- Be accountable. Amnesia Razorfish measures every single click that end users make. The company uses analytics to be fully accountable for every interaction a person has with a client online. Sometimes improving the consumer experience means more effectively optimizing the performance of a website, not designing a new one. Using optimization tools, Amnesia Razorfish has increased sales by as much as 300 percent for ecommerce clients and increased time spent on clients’ sites by as much as 450 percent. Amnesia Razorfish is also playing with a new tool developed by Razorfish U.S., the Generational Tag, to measure social influence.
- Design experiences, not advertisements. What’s the difference? Ads are one-way messages — often great for the analog world, but not sufficient for digital. Experiences engage audiences through interaction. Example: Lynx, produced by Unilever, is a line of male personal care products such as body wash. (In the United States, Lynx is known as Axe.) Amnesia Razorfish won a Webby for helping Unilever build awareness for Lynx through The Lynx Effect. The target audience consists of young men, and the Axe/Lynx brand employs an in-your-face risque approach to connect with them. The Lynx Effect is no exception. Basically the message is this: guys, Lynx will make you more attractive to women. But in the digital world, we convey that message through the experience. To even navigate the site to learn about Lynx products, you select from a choice of provocative looking women. Once inside, you can play amusing games, participate in polls, and download content on to your desktop. (Now we know what “engagement” means Down Under.)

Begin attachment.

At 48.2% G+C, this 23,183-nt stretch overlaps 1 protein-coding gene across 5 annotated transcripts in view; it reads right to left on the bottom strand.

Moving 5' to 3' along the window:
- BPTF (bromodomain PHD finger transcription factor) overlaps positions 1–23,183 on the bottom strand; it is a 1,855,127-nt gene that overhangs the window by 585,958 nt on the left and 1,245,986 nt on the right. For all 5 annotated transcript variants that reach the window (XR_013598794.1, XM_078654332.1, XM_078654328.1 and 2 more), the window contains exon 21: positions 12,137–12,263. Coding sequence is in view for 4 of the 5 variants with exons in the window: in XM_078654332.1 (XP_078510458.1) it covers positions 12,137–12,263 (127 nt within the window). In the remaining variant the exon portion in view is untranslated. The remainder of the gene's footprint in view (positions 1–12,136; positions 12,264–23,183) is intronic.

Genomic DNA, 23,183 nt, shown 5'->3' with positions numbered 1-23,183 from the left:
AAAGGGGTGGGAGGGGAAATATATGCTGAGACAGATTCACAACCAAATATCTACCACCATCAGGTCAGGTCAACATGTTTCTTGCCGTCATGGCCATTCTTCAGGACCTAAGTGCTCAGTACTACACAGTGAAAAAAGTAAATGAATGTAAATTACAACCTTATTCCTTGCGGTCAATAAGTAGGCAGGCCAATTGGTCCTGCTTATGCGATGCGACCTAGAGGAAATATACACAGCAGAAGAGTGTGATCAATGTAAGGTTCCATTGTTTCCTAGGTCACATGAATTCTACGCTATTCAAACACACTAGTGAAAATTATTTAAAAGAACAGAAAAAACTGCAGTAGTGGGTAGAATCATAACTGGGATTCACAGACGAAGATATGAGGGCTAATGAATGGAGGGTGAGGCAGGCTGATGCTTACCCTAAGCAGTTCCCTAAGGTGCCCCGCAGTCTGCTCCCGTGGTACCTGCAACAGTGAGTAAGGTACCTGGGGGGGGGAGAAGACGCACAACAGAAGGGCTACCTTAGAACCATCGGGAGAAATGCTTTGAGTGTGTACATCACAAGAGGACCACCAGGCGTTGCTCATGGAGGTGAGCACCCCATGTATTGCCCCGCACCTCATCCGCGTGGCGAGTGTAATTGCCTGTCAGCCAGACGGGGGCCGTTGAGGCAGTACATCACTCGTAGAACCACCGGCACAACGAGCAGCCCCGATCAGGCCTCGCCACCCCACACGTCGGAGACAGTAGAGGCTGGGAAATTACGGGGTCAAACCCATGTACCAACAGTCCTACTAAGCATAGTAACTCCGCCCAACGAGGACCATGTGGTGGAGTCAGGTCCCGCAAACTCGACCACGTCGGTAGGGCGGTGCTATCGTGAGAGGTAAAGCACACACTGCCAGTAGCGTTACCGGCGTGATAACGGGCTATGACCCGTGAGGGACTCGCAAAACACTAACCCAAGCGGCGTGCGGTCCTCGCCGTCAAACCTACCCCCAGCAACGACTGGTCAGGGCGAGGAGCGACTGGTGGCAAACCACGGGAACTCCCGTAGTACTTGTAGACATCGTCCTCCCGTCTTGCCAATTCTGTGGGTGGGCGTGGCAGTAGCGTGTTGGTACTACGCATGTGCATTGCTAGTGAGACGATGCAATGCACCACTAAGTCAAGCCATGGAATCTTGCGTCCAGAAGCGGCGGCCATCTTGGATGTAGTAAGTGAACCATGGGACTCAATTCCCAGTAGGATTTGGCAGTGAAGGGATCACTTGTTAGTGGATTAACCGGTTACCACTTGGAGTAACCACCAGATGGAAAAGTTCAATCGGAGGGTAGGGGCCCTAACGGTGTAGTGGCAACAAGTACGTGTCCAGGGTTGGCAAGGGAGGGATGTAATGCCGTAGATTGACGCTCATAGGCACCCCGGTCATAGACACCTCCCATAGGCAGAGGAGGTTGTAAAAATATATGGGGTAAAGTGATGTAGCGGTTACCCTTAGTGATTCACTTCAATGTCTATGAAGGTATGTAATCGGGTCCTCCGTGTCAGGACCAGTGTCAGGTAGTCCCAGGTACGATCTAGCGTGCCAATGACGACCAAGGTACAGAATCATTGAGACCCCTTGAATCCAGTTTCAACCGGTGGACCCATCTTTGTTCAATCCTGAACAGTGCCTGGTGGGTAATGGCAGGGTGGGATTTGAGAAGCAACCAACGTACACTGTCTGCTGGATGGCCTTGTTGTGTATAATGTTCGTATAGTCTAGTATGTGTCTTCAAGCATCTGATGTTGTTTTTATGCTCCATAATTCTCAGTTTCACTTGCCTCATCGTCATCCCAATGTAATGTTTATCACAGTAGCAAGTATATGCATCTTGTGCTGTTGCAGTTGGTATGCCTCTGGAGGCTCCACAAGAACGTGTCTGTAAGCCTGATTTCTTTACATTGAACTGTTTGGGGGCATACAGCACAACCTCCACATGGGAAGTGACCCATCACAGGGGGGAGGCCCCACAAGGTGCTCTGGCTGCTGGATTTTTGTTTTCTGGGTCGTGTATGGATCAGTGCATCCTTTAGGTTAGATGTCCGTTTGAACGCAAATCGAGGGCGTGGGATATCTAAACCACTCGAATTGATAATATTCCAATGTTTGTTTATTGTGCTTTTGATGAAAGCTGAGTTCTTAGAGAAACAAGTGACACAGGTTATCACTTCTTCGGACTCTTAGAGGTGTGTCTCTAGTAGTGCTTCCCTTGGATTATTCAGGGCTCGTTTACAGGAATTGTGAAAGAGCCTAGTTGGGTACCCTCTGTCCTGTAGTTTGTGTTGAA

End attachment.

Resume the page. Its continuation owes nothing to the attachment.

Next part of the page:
The Lynx Effect
- Challenge your clients with ideas that build their businesses. Lipton wanted to build awareness for an amino acid ingredient in Lipton tea — theanine — that stimulates alpha brain waves. The proposition sounded like an educational campaign. But Amnesia Razorfish came up with the idea of imagining Lipton’s product and benefits as a game. Hence, the launch of Brain Train, a series of online games that test one’s mental alertness with subtle brand messaging from Lipton about the power of theanine. Amnesia Razorfish also conceived of an integrated roll-out with radio, print, and outdoor.
Innovation rooted in the big idea is what will spur an economic recovery from the global recession, not better analytics or user experiences (although those things are important, too). In April, leaders of Amnesia Razorfish will join executives from the Razorfish global network to discuss how we can more effectively take big ideas to our clients. We’ve been conducting these summits, which we dub “A Seat at the Table,” since 2007, and each meeting gets better as more participants from outside the United States attend. I can’t wait to see what we’ll learn from each other — better yet, I cannot wait to learn how our clients are benefiting.
Congratulations to Amnesia Razorfish for setting the gold standard.